Auteur theory is the idea that, in cinema, there are a handful of directors who have a unique and sophisticated style of film making in terms of technique, themes and philosophy that can be identified and studied across their entire filmography.
While the idea of the lone maverick artist fighting against the mainstream may be a romantic one, the realities of financial pressure and the inherently collaborative nature of film productions means that genuine auteurs are few and far between.
One person who can legitimately claim the title is David Lynch. His surreal and often disturbing films have a unique dream-like tone, which have been the subject of endless examination by academics and fans alike. David Lynch: The Art Life focuses on the early part of Lynch’s life, from his childhood, up to the making of his first feature film Eraserhead in the 1970s.
Although best known for his filmmaking, Lynch has worked in many others areas of art, from absurdist newspaper comics to experimental music. The bulk of the documentary focuses on his earliest passion – painting. Rather than being a retrospective of Lynch’s career in the arts, the main thesis of the documentary is about exploring Lynch’s concept of ‘The Art Life’, or his process of creativity and creating art.
Fittingly, the documentary has a minimalistic feel – we see Lynch paint, play with his daughter and smoke a lot of cigarettes, so wrapped up in his artwork that he seems almost oblivious to the camera voyeuristically watching him work on his creations.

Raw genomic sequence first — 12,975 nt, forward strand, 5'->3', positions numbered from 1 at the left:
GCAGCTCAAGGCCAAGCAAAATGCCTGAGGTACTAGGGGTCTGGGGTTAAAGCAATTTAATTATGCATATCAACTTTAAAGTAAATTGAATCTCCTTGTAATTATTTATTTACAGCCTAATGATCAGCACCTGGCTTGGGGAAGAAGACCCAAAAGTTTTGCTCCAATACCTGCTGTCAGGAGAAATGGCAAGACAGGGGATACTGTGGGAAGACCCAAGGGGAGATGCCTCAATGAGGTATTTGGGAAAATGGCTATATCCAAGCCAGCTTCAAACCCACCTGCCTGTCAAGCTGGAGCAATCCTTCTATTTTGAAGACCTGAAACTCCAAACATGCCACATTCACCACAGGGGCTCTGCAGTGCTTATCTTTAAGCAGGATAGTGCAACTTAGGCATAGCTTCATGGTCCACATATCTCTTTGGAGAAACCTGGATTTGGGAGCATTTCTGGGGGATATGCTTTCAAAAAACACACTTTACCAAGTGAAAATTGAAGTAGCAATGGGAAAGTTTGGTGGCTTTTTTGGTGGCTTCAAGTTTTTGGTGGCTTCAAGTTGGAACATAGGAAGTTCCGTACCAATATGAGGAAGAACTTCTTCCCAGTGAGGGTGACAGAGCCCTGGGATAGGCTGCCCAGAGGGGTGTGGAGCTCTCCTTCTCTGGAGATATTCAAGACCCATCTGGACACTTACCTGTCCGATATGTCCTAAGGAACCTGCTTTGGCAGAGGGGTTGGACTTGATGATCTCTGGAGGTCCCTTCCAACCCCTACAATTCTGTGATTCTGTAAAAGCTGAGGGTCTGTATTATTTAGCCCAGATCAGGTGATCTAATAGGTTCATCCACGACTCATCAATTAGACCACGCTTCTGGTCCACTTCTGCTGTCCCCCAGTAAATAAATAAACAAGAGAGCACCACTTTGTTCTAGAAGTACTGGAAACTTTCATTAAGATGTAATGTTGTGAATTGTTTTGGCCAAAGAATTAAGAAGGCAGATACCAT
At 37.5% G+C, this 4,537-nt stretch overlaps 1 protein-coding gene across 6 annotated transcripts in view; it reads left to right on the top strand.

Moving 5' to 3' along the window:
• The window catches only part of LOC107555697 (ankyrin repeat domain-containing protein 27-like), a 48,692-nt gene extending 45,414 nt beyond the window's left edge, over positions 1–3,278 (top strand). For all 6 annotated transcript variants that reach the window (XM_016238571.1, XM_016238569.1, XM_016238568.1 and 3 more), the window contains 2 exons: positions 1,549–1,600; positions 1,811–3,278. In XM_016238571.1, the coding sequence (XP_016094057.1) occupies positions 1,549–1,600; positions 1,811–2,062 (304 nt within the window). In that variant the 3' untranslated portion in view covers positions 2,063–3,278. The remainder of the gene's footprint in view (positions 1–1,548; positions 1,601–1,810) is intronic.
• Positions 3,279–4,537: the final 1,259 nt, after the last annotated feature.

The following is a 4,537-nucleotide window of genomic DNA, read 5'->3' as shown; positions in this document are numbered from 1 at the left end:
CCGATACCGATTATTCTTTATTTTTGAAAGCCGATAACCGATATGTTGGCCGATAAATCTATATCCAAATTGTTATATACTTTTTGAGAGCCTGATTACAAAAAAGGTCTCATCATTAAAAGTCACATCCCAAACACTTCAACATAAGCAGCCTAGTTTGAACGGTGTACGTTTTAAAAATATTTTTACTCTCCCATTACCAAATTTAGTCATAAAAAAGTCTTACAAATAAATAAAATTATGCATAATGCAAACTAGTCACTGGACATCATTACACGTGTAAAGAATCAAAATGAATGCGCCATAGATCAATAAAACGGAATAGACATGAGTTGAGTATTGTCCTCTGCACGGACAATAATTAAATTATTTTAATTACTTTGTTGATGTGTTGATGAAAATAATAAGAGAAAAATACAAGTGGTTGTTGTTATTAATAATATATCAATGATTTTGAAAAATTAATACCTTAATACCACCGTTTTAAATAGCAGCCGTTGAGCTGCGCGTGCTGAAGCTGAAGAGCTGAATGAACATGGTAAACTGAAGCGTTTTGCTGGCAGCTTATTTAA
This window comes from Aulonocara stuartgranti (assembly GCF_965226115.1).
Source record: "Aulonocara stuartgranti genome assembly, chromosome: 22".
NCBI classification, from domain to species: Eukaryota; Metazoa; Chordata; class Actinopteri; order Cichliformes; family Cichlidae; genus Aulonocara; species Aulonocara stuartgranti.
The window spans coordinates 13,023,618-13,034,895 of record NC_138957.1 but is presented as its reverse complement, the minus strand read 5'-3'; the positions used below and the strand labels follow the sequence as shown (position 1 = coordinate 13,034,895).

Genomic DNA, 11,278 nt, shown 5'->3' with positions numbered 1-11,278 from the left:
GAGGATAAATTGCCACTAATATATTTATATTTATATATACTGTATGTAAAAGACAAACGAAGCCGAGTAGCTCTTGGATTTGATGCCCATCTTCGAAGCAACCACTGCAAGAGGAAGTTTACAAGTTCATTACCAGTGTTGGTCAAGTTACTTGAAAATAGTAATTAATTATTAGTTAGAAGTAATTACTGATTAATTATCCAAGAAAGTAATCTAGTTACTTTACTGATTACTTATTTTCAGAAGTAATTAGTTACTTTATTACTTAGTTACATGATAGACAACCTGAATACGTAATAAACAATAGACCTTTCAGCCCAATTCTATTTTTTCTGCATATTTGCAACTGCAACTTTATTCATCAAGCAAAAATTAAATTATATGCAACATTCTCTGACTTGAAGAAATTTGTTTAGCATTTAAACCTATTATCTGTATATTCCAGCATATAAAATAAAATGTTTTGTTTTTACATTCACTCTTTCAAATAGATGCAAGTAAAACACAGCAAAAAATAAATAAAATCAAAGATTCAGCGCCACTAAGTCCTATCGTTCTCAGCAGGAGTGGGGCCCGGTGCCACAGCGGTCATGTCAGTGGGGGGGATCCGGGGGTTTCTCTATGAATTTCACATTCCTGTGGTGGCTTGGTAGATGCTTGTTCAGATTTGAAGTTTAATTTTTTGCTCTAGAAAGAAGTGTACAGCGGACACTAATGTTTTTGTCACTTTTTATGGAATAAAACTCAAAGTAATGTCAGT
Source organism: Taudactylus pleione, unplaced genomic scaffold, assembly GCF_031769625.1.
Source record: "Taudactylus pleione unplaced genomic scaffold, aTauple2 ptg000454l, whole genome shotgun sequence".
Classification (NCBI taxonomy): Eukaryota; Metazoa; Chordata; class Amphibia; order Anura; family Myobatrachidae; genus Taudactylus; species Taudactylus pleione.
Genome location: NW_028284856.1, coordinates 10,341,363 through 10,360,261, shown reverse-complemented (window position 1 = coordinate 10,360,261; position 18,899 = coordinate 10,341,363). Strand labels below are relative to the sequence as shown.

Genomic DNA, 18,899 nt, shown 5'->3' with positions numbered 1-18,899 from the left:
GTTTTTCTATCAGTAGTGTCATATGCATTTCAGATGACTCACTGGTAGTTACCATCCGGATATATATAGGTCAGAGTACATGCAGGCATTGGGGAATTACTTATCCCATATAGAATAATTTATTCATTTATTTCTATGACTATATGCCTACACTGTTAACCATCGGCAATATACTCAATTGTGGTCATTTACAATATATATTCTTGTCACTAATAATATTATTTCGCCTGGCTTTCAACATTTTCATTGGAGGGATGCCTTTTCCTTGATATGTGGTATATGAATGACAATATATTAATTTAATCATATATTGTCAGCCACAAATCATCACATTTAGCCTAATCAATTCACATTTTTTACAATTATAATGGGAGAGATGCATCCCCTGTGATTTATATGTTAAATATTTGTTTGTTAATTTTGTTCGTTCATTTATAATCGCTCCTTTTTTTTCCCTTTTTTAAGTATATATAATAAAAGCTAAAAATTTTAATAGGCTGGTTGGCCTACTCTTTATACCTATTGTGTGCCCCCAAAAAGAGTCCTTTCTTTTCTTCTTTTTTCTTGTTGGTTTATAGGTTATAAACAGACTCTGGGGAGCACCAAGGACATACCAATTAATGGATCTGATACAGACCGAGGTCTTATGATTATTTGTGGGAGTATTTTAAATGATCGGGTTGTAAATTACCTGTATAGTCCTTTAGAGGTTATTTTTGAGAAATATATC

Aside from a brief scene of driving to illustrate an anecdote, all of the film takes place in a single studio, empty aside from Lynch, his daughter and the unseen filming crew. The only voice we hear throughout is Lynch’s, as he delivers monologues about what drives his creativity, and his struggles with art as a young man, through voiceover. The true strength of the film comes from the raw, imitate and unguarded moments Lynch shares – such as a story about a childhood neighbour he can’t bring himself to elaborate on, his struggles with school and painting as a teenager, and his unsettling encounters with the dark underbelly of Philadelphia as a young man that inspired Eraserhead.
Some may find it frustrating that The Art Life doesn’t deal directly with Lynch’s filmography (aside from his short films and Eraserhead). We don’t get any discussion of the troubled production of Dune, the Freudian symbolism of Blue Velvet or the transition to television with Twin Peaks.
However, what we do get is a fascinating insight into where art comes from, and the genesis of Lynch as an artist. Despite not appearing or speaking onscreen, it’s clear that director Jon Nguyen has cultivated a relationship with the normally private Lynch, who opens up his archive for a very frank and intimate discussion of what art is.
Although it’s not a documentary on Lynch’s filmography, as a documentary on one of cinema’s most unique artists, it’s a fascinating journey for film fans.